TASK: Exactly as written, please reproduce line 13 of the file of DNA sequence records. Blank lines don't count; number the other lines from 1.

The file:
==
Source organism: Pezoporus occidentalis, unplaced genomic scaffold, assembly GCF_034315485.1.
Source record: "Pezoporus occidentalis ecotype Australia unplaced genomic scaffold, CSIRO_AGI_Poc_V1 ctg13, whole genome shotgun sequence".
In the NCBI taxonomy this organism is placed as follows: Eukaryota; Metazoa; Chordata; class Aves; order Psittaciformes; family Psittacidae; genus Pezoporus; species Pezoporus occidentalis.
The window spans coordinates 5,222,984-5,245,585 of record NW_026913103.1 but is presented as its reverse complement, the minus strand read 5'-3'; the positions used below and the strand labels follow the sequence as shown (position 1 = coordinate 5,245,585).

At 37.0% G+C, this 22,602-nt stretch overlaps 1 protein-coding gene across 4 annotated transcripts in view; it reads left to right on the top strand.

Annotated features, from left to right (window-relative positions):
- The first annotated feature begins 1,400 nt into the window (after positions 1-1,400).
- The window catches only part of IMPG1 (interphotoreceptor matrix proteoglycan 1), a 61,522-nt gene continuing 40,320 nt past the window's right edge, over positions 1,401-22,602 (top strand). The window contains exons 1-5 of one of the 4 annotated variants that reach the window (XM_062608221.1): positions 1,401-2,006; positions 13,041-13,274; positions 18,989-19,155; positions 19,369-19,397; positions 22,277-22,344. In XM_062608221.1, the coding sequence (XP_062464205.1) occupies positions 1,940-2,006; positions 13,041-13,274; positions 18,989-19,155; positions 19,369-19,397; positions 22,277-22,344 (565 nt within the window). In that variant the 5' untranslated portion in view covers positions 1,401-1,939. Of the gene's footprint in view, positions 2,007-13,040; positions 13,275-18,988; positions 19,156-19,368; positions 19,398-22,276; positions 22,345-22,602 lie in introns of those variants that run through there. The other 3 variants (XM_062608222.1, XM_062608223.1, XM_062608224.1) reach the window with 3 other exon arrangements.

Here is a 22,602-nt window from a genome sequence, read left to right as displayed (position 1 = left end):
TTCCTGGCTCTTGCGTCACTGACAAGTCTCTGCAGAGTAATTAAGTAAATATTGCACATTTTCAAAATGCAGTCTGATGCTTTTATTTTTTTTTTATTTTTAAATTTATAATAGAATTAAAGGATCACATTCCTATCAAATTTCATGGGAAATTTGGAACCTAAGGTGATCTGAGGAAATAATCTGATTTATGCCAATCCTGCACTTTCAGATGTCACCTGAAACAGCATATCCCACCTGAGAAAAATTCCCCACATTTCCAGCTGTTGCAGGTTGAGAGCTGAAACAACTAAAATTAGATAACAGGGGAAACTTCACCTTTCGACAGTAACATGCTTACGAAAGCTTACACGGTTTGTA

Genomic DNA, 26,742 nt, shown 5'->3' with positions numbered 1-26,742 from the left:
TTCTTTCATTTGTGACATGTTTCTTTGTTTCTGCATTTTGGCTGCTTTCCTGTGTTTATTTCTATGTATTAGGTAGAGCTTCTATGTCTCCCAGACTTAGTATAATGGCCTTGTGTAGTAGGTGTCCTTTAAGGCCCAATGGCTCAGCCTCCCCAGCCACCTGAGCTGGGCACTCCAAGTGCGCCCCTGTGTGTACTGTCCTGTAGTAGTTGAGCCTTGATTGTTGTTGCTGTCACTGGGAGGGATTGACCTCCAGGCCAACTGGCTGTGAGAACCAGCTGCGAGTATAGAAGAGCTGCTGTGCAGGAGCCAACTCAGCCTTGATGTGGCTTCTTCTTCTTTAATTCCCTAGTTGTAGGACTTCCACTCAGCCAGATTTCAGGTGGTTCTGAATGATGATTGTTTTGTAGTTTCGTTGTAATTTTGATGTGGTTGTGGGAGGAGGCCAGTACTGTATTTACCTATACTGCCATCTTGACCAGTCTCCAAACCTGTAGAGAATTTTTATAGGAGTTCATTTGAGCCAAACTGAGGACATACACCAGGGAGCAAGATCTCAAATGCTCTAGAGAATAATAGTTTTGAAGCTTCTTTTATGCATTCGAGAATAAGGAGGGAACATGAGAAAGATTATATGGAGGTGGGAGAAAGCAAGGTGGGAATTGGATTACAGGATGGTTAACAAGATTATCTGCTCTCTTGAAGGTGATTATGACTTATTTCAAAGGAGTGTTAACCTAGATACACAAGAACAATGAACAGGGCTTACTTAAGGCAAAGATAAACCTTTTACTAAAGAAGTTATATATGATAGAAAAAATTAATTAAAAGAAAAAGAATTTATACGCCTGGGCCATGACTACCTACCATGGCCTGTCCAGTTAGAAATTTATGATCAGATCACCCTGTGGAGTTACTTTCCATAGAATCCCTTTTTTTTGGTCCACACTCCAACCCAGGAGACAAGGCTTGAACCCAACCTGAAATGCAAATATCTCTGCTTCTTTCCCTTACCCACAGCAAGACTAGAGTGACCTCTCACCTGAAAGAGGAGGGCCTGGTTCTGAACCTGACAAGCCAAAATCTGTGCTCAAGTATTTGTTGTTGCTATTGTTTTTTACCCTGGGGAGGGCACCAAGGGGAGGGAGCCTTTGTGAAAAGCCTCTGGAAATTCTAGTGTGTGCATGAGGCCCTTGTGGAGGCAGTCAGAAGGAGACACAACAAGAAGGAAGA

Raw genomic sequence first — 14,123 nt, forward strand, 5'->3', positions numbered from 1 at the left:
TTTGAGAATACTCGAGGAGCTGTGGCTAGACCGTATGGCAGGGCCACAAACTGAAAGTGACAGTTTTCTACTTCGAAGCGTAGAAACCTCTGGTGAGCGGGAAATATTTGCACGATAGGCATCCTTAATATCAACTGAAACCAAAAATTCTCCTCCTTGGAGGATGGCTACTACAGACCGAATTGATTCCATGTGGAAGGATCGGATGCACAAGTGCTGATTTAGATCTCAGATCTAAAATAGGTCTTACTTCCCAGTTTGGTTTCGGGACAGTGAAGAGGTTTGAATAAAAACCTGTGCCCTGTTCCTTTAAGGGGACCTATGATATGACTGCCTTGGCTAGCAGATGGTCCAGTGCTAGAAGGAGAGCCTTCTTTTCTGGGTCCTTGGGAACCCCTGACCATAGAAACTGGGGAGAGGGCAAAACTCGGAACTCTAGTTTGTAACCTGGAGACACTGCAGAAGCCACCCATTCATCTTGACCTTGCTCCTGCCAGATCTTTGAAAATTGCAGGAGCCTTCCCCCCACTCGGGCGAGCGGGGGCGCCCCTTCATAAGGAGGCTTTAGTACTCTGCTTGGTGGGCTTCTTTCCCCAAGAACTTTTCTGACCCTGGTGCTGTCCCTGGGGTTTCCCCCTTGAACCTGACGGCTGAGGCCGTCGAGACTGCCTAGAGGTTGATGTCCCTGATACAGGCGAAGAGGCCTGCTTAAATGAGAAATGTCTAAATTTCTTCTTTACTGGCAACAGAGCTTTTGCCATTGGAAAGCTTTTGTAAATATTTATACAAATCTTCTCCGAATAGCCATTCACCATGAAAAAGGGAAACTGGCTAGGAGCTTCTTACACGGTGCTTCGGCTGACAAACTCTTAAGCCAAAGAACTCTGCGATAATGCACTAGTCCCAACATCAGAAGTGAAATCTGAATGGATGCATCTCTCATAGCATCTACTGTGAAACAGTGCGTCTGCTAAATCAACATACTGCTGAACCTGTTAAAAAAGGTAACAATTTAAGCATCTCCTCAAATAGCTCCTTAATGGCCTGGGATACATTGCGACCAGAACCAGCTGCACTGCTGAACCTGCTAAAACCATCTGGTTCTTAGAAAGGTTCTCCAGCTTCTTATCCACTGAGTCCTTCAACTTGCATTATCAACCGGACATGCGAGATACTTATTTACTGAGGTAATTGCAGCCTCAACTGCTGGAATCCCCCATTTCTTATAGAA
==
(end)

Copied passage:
Raw genomic sequence first — 14,123 nt, forward strand, 5'->3', positions numbered from 1 at the left: